In the near future, the population of elderly people will be far larger than ever before; subsequently, prevention and treatment of severe tooth wear will be a rising problem. Moreover, the inherent differences in tooth morphology, which are related to the tooth shape, size, and position in the dental arch, can greatly affect the aesthetic and the tendency for plaque accumulation. The latter is the leading factor in initiation and progression of caries and periodontal diseases.[13] Little information is available about tooth dimension and tooth wear and the contributing factors in the general population. Moreover, the comparability of the study results is limited due to the variety of assessment indices. Some studies have reported that factors such as age, ethnicity,[14] genetics,[15] sex,[16] environmental condition, and secular trend[17],[18] can influence the tooth morphology in different populations. However, the extent of effect of these factors is unclear.

Schierz et al.[19] found that aging increased the occlusal tooth wear scores and dentine exposure in the adult population of Germany. Another study on the United States population found that the extent and type of tooth wear was related to age and location of the teeth; the dentists managed different types of tooth wear with dissimilar methods in that population.[3] Despite the importance of tooth size and tooth wear, and the need for preventive and early treatments to gravel the progression of tooth wear, there is not enough published information about the age-related changes of tooth size in the Iranian population. Thus, the aim of this study was to evaluate the biometrical characteristics of three permanent teeth of adult patients of different ages in Shiraz, Southern Iran. The null hypothesis was that aging would not affect the tooth dimensions in this population.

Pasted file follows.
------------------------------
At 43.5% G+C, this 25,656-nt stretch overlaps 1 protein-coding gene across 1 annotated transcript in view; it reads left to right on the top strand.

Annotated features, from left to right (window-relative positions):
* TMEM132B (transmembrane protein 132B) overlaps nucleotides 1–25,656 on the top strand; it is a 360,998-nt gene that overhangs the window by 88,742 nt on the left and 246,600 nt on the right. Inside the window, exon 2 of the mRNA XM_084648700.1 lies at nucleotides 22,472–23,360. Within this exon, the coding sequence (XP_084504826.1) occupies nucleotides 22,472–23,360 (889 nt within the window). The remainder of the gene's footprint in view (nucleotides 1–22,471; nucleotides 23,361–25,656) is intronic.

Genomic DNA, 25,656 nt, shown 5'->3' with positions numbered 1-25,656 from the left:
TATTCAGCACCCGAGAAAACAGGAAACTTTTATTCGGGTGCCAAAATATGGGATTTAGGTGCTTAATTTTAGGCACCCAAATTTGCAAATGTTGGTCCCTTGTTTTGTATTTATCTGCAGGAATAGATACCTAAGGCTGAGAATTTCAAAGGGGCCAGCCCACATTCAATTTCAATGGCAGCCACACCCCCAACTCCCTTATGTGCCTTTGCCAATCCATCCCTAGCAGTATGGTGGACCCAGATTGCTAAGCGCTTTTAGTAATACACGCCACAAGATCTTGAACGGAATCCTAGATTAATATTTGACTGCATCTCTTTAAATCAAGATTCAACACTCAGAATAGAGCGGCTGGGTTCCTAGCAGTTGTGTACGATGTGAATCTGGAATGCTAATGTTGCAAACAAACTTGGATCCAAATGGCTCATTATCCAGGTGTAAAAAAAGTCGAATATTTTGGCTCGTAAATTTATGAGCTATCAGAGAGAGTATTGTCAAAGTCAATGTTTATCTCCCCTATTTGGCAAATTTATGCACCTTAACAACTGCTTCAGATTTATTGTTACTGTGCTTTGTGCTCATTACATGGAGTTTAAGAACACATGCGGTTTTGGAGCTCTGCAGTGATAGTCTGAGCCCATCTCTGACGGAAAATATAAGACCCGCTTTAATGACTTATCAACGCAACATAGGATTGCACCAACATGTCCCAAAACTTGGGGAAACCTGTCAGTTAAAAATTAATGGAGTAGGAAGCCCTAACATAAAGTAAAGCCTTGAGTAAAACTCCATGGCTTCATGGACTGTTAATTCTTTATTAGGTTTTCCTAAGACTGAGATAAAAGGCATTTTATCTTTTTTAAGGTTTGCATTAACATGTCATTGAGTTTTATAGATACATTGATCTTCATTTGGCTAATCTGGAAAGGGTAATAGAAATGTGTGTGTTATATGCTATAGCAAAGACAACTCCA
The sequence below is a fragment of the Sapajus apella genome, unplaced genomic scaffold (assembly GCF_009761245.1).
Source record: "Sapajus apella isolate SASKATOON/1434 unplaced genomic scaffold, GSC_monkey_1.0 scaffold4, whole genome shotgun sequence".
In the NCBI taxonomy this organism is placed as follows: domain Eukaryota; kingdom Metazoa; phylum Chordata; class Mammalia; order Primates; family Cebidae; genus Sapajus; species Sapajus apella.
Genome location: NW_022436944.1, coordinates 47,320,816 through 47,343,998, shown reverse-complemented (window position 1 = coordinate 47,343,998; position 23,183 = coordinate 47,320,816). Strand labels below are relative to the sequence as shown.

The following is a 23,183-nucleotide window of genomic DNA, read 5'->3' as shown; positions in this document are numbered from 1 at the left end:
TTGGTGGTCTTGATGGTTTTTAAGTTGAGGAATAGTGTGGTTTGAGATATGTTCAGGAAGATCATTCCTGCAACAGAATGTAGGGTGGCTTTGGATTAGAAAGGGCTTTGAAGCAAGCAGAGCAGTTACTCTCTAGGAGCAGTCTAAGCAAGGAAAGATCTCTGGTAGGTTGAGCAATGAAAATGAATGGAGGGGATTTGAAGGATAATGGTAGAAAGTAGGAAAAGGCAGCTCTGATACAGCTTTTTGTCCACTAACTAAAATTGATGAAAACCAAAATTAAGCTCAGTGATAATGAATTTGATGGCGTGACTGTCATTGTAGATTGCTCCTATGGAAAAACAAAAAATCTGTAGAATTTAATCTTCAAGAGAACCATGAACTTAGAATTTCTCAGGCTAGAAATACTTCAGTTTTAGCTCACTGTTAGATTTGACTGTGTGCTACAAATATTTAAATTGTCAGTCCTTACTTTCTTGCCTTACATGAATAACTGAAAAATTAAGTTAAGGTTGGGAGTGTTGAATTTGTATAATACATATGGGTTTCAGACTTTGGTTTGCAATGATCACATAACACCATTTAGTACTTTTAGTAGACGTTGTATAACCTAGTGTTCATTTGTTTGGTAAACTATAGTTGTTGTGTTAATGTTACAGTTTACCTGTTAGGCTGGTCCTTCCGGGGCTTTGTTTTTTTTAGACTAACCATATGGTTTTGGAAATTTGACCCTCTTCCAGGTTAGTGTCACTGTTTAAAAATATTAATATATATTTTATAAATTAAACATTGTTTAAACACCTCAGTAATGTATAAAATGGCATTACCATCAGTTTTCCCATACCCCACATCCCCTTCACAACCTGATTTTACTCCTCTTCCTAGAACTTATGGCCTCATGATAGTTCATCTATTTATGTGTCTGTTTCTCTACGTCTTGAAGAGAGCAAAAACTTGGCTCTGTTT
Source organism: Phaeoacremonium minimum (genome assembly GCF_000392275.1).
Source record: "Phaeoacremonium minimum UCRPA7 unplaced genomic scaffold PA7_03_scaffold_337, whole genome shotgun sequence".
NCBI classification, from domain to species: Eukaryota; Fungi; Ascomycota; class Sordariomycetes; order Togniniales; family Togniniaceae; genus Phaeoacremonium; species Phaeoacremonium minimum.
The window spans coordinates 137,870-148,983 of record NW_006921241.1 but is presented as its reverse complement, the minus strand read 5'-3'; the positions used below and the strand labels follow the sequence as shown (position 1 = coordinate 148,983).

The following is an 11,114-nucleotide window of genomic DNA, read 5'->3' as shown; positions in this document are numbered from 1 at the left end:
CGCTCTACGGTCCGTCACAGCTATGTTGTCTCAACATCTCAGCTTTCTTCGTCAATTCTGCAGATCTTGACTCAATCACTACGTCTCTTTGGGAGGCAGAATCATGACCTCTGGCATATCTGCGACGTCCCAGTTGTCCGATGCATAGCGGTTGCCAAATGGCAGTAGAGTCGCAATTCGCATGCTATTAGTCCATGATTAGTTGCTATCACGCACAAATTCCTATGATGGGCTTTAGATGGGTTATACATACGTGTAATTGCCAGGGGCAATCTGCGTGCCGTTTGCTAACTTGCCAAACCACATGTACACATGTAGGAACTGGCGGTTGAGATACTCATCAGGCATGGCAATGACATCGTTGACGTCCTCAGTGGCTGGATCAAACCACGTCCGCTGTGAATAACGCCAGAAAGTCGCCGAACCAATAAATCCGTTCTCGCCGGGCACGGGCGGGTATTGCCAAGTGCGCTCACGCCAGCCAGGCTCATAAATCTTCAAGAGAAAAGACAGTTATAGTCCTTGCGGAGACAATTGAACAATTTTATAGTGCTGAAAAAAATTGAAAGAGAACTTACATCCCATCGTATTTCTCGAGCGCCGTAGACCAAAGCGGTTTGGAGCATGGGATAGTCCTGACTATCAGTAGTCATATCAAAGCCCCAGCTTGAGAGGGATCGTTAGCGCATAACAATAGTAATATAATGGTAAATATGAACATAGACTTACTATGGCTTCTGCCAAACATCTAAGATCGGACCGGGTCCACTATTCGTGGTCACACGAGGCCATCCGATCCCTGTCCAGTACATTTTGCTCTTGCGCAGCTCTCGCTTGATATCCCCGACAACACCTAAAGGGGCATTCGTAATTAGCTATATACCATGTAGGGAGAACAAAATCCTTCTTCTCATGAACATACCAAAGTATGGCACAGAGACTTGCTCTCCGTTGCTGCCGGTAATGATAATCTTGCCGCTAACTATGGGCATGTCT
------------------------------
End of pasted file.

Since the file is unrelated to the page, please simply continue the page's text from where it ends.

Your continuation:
Materials and Methods Top

This cross-sectional study was performed on 150 permanent teeth including 50 upper canines, 50 maxillary first premolars, and 50 maxillary second molars, divided into two age groups of 25–45 years (younger adults group) and 46–55 years (older adults group) for both male and female (n = 25 per group). The teeth were selected from those extracted from patients referring to School of Dentistry, Shiraz University of Medical Sciences, during a one-year period (2018–2019). Informed consent was obtained from all patients, and the study was approved by the Ethics Committee of Shiraz University of Medical Sciences (No. 0457/18-19). The inclusion criteria were being aged 25–55 years, and having the teeth extracted for orthodontic purposes or periodontal treatments. The teeth with carious lesions were excluded from the study.

The teeth were rinsed with distilled water and fixed in 10% buffered formalin. Biometrical characters of the teeth, such as the total length, crown labial surface length, crown palatal surface length, crown mesiodistal width, crown labiopalatal width, and root length, were measured by using a Vernier caliper (Mini Electronic Caliper, INSIZE, Suzhou, China) with 0.05-mm accuracy.

The total tooth length was measured between the highest points of the crown and the root along the center of the cervical margin. The crown length and the root length were recorded from the center of cervical margin to the highest points of the crown and the root in each labial and palatal surface [Figure 1] and [Figure 2]. The crown palatal surface length of canine was measured from the highest point of linguoincisal line angle to the center of cervical margin on the palatal surface. The mesiodistal and labiopalatal width were measured from the most prominent points on each surface to the other one [Figure 3] and [Figure 4].